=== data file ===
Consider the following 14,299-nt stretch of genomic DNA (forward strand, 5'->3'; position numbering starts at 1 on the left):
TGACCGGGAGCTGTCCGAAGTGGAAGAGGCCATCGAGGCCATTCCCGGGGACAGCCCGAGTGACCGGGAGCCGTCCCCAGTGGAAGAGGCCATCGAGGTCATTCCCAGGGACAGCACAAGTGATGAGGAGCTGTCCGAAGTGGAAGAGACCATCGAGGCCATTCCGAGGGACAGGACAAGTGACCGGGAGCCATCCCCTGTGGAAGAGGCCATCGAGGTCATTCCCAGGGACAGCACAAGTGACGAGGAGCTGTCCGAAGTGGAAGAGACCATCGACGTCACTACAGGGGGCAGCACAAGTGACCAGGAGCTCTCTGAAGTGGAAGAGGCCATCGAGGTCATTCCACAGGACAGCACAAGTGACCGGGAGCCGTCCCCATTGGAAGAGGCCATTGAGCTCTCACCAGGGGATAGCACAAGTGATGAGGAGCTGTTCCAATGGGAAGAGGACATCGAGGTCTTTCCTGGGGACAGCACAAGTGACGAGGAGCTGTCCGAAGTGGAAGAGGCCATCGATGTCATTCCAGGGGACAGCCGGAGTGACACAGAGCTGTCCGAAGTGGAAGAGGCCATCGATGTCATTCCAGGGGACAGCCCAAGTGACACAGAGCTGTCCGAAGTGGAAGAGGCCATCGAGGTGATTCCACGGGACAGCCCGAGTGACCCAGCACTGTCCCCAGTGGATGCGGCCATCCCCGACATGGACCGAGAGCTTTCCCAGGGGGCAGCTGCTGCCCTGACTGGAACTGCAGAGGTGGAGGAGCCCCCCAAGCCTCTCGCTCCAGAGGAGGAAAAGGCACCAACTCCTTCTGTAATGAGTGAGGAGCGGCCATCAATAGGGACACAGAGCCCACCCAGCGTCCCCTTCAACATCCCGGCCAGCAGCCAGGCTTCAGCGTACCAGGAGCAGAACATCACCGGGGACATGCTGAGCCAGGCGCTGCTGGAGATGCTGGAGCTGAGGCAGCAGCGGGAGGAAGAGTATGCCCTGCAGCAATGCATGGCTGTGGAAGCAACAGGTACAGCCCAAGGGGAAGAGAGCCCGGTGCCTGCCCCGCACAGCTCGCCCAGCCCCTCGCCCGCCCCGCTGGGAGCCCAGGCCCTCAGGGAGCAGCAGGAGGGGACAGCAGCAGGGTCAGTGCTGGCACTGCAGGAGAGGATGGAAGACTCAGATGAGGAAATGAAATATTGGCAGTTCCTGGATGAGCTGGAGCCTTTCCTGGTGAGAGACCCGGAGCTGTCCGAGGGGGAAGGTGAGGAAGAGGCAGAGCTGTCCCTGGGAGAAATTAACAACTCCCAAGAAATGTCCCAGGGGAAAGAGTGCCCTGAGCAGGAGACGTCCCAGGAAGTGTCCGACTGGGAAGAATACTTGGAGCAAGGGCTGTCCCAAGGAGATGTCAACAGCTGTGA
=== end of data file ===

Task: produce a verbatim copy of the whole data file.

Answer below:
Consider the following 14,299-nt stretch of genomic DNA (forward strand, 5'->3'; position numbering starts at 1 on the left):
TGACCGGGAGCTGTCCGAAGTGGAAGAGGCCATCGAGGCCATTCCCGGGGACAGCCCGAGTGACCGGGAGCCGTCCCCAGTGGAAGAGGCCATCGAGGTCATTCCCAGGGACAGCACAAGTGATGAGGAGCTGTCCGAAGTGGAAGAGACCATCGAGGCCATTCCGAGGGACAGGACAAGTGACCGGGAGCCATCCCCTGTGGAAGAGGCCATCGAGGTCATTCCCAGGGACAGCACAAGTGACGAGGAGCTGTCCGAAGTGGAAGAGACCATCGACGTCACTACAGGGGGCAGCACAAGTGACCAGGAGCTCTCTGAAGTGGAAGAGGCCATCGAGGTCATTCCACAGGACAGCACAAGTGACCGGGAGCCGTCCCCATTGGAAGAGGCCATTGAGCTCTCACCAGGGGATAGCACAAGTGATGAGGAGCTGTTCCAATGGGAAGAGGACATCGAGGTCTTTCCTGGGGACAGCACAAGTGACGAGGAGCTGTCCGAAGTGGAAGAGGCCATCGATGTCATTCCAGGGGACAGCCGGAGTGACACAGAGCTGTCCGAAGTGGAAGAGGCCATCGATGTCATTCCAGGGGACAGCCCAAGTGACACAGAGCTGTCCGAAGTGGAAGAGGCCATCGAGGTGATTCCACGGGACAGCCCGAGTGACCCAGCACTGTCCCCAGTGGATGCGGCCATCCCCGACATGGACCGAGAGCTTTCCCAGGGGGCAGCTGCTGCCCTGACTGGAACTGCAGAGGTGGAGGAGCCCCCCAAGCCTCTCGCTCCAGAGGAGGAAAAGGCACCAACTCCTTCTGTAATGAGTGAGGAGCGGCCATCAATAGGGACACAGAGCCCACCCAGCGTCCCCTTCAACATCCCGGCCAGCAGCCAGGCTTCAGCGTACCAGGAGCAGAACATCACCGGGGACATGCTGAGCCAGGCGCTGCTGGAGATGCTGGAGCTGAGGCAGCAGCGGGAGGAAGAGTATGCCCTGCAGCAATGCATGGCTGTGGAAGCAACAGGTACAGCCCAAGGGGAAGAGAGCCCGGTGCCTGCCCCGCACAGCTCGCCCAGCCCCTCGCCCGCCCCGCTGGGAGCCCAGGCCCTCAGGGAGCAGCAGGAGGGGACAGCAGCAGGGTCAGTGCTGGCACTGCAGGAGAGGATGGAAGACTCAGATGAGGAAATGAAATATTGGCAGTTCCTGGATGAGCTGGAGCCTTTCCTGGTGAGAGACCCGGAGCTGTCCGAGGGGGAAGGTGAGGAAGAGGCAGAGCTGTCCCTGGGAGAAATTAACAACTCCCAAGAAATGTCCCAGGGGAAAGAGTGCCCTGAGCAGGAGACGTCCCAGGAAGTGTCCGACTGGGAAGAATACTTGGAGCAAGGGCTGTCCCAAGGAGATGTCAACAGCTGTGA